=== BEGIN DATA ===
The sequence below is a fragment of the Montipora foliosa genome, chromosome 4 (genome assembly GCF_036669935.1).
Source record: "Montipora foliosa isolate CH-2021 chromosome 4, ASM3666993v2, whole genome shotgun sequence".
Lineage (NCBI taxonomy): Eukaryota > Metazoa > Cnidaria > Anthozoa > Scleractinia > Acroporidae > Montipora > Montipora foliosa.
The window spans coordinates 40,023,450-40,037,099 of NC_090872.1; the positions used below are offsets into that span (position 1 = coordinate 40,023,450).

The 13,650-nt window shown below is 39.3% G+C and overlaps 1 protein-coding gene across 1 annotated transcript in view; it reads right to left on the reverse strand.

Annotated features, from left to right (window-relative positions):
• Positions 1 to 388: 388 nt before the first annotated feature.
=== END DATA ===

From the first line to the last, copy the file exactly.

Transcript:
The sequence below is a fragment of the Montipora foliosa genome, chromosome 4 (genome assembly GCF_036669935.1).
Source record: "Montipora foliosa isolate CH-2021 chromosome 4, ASM3666993v2, whole genome shotgun sequence".
Lineage (NCBI taxonomy): Eukaryota > Metazoa > Cnidaria > Anthozoa > Scleractinia > Acroporidae > Montipora > Montipora foliosa.
The window spans coordinates 40,023,450-40,037,099 of NC_090872.1; the positions used below are offsets into that span (position 1 = coordinate 40,023,450).

The 13,650-nt window shown below is 39.3% G+C and overlaps 1 protein-coding gene across 1 annotated transcript in view; it reads right to left on the reverse strand.

Annotated features, from left to right (window-relative positions):
• Positions 1 to 388: 388 nt before the first annotated feature.